One of the things that bugs me about New Brunswick politicians is just how many of them will tell me “they aren’t interested in their legacy”.  “I’m not worried about that.” is the common answer when I ask the question.  If you don’t care about your legacy you risk not having one.

I’m not saying politicians should be obsessed with how they will be viewed in history.   I’m not talking about Winston Churchill level clarity.  But mayors, MLAs, Premiers, MPs, council members – should get into politics looking to make a difference – looking to address some of the big issues of the day.

In your mind think about a few politicians that you know.  What will they be known for?  Did they fight for some big need in the town?  Did they work tirelessly to address a problem?  Public housing?  Immigration?  Economic development?

By the way I’d say the same for business and other community leaders.  We want college presidents, university presidents, business leaders, to all think about how what kind of province, city or town they want to leave behind and what their role might be in making it happen.

This is the stuff that strong communities are built on.  If we just let things play out without any direction or interference – then we are just blowing in the wind.




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Think immigrants don’t stay in NB? There are 25,000 examples proving you wrong.

Over the past few years I have received a fair amount of feedback from New Brunswickers about immigration.  Among those that have concerns about immigration, when I scratch the surface a little I usually find what they really think is “why would anyone want to purposely move here?  We can’t even keep our own young people?”.  In other words, they have a jurisdictional self-esteem problem.  New Brunswick is the end of the world.  Who would want to live here?

According to the 2016 Census, there are just under 25,000 immigrants living in New Brunswick that came to Canada before 2010.  Over 11,500 of them came before 1981.   And they are still here.  Yes, 25,000 immigrants.  Settled in New Brunswick and presumably like it here (or at least like enough not to have moved).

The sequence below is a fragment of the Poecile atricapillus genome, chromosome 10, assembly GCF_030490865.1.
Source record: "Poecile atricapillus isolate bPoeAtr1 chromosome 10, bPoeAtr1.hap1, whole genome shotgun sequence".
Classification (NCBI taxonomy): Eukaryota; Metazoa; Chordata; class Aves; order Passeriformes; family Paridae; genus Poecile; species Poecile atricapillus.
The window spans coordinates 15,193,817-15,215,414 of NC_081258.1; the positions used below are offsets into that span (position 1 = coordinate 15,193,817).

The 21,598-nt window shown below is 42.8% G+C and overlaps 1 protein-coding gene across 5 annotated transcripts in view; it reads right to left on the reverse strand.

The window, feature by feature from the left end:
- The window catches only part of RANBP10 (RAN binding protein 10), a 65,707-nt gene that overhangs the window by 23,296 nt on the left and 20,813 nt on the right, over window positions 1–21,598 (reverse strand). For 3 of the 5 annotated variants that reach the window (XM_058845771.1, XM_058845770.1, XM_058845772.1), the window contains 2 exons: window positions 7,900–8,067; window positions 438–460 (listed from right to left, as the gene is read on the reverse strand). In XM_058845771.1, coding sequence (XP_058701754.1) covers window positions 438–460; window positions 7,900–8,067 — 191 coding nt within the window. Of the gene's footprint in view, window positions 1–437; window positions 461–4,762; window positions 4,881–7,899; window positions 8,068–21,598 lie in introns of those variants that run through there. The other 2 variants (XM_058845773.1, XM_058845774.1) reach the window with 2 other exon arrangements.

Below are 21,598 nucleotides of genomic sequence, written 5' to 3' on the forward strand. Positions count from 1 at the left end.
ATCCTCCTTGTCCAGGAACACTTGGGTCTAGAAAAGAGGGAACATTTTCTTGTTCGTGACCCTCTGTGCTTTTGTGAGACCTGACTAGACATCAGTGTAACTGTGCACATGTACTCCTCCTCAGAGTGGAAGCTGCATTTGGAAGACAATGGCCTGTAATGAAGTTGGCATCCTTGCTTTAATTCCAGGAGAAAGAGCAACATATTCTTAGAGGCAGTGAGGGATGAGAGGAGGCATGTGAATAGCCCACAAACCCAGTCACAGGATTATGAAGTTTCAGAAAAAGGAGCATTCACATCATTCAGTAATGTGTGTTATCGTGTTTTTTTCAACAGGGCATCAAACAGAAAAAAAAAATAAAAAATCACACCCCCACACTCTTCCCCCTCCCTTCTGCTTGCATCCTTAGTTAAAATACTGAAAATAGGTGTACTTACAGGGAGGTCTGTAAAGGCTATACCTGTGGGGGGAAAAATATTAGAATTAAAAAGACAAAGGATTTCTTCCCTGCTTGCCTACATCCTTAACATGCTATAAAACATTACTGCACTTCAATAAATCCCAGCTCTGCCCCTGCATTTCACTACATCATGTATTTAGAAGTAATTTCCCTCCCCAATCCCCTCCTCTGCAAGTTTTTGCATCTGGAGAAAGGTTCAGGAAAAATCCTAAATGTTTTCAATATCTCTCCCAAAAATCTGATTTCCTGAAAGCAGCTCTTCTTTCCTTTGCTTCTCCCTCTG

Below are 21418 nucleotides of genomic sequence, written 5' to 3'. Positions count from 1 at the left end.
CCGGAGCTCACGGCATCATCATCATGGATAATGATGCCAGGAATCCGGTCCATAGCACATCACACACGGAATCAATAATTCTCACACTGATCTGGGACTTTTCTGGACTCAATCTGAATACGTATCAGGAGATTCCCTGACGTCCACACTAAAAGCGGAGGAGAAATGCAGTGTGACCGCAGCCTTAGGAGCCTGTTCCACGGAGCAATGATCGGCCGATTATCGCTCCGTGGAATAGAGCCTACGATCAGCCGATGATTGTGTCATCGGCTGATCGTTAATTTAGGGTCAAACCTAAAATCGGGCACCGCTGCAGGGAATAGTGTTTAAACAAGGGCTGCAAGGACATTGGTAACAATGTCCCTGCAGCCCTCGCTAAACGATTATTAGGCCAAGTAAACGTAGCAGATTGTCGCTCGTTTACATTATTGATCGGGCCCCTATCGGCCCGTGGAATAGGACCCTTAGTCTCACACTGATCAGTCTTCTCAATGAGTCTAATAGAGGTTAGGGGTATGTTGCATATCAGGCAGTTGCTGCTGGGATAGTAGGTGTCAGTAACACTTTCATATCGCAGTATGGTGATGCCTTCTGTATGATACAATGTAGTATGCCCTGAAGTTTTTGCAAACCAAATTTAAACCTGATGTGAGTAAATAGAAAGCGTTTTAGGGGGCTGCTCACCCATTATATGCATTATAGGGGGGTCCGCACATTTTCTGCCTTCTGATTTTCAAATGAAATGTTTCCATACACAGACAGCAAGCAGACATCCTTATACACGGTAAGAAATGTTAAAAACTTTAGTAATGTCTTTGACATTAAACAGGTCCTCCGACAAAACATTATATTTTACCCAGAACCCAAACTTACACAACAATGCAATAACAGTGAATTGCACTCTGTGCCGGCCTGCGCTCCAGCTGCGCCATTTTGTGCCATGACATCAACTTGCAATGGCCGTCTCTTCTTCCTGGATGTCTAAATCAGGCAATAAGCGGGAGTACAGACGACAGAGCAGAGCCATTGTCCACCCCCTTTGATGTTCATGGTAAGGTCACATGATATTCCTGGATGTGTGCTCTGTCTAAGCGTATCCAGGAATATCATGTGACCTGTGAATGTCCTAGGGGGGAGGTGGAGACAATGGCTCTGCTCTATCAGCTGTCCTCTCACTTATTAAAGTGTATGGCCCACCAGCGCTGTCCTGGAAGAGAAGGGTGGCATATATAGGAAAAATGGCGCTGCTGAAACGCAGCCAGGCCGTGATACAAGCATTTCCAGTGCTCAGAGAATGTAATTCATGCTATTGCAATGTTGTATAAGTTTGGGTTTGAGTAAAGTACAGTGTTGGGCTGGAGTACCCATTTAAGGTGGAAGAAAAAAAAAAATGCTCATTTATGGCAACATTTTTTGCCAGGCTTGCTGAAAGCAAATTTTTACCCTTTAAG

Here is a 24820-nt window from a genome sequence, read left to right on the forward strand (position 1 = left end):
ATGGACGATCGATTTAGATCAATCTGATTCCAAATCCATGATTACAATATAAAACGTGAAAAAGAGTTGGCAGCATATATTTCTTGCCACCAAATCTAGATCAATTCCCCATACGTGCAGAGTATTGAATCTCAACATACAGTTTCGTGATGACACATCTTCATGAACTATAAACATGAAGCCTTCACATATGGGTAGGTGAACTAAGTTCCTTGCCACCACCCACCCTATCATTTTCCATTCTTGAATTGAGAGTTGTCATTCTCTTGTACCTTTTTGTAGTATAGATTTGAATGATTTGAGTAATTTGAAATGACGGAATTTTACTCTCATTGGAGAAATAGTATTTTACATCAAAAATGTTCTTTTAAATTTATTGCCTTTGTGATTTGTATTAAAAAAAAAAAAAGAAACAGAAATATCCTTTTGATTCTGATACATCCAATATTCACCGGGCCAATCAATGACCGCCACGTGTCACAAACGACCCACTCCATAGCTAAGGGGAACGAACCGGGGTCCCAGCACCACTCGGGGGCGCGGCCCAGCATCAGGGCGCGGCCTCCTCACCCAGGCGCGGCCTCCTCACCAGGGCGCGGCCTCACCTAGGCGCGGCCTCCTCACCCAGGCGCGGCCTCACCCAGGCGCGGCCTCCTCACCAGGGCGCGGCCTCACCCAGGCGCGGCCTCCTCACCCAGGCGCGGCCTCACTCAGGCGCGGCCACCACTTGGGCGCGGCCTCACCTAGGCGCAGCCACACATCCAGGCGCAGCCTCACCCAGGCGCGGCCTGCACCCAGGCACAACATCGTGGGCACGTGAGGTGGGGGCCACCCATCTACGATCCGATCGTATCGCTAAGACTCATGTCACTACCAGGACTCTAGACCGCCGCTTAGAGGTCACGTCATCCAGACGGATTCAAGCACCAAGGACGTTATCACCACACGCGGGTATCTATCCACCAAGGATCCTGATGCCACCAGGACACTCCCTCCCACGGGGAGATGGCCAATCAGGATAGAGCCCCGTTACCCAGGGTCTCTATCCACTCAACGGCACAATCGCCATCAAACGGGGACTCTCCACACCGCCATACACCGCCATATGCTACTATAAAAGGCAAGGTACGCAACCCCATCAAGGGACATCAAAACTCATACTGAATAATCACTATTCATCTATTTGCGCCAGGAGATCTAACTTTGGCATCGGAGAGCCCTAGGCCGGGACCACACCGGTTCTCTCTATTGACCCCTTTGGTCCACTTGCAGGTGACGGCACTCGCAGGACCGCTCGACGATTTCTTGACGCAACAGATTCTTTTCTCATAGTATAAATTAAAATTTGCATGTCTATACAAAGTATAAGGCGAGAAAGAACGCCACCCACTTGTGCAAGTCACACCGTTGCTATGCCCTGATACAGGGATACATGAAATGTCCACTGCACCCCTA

The truth is New Brunswick is a perfectly fine place to live.  The cost of living, crime rates, commute times, recreation, coastline, food – all pretty good.  Sure, there are great places to live all over the place but New Brunswick is fine.  It is a small place with the largest urban centre having only 150,000 people so, just like Idaho, Iowa and Manitoba and many other small places, lots of folks leave because their career paths take them away but for those who can pursue their careers here – it’s a pretty fine place to do it.

And immigrants have figured this out, too.  25,000 of them.

So if you are sour on New Brunswick and would like to move away, fine.  Canada has one of the most mobile populations (interprovincial migration) among advanced economies.  It is easy to move in and move out.  If you want to leave, you are free to do so.

But there are hundreds of thousands of people who are building their lives here and like it a lot.

Do we have work to do?  Absolutely.  Do we need to get better at people attraction and workforce alignment?  Absolutely.

But don’t impose your insecurities on new immigrants.  If they can settle here, find an economic opportunity that aligns with their skills and interests and build social networks – they will stay and thrive.

Just ask the 25,000 who came here in the 1970s, 1980s, 1990s and early 2000s.


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Respectful debate, open minds and democracy

When thoughts rush by
And your signals seem to fly
Keep it open
Keep it open
And help me keep mine open too

Some will lie behind
But we needn’t be unkind
Keep it open
Keep it open
And help me keep mine open too

Sun stoned in the east
In our eyes let there be peace
Keep it open
Keep it open
And help me keep mine open too
Bruce Cockburn – Keep It Open (1970)

One of the reasons I love to travel is getting exposed to a different cultures and attitudes.  Ever since my university days I have been suspect of ideological stridency.  It’s not that I don’t have strongly held views it’s just that I feel that we would be better off if we understood the perspective of those that don’t see the world as we do.  If we walked a mile in their shoes, so to speak.

When I first went to Virginia for university in the mid 1980s I was surprised to find there were still Baptist churches in the south with smoking rooms in the church.  How could that be possible?   Well, it turns out many of the tobacco farmers were Baptists.  I was also surprised at the ongoing discomfort that some people down there felt towards racial integration.  There was still quite a bit of at least low level racism in the mid 1990s.  I didn’t get it. My best friend was an African American and easily the coolest guy I knew – then and likely now too. (sorry, LP Gauthier).    But, again, I tried to put myself in their shoes.  What if I had been raised in the mostly segregated south?  What if my parents had supported segregation?  What if their parents did?  It is a learned behaviour.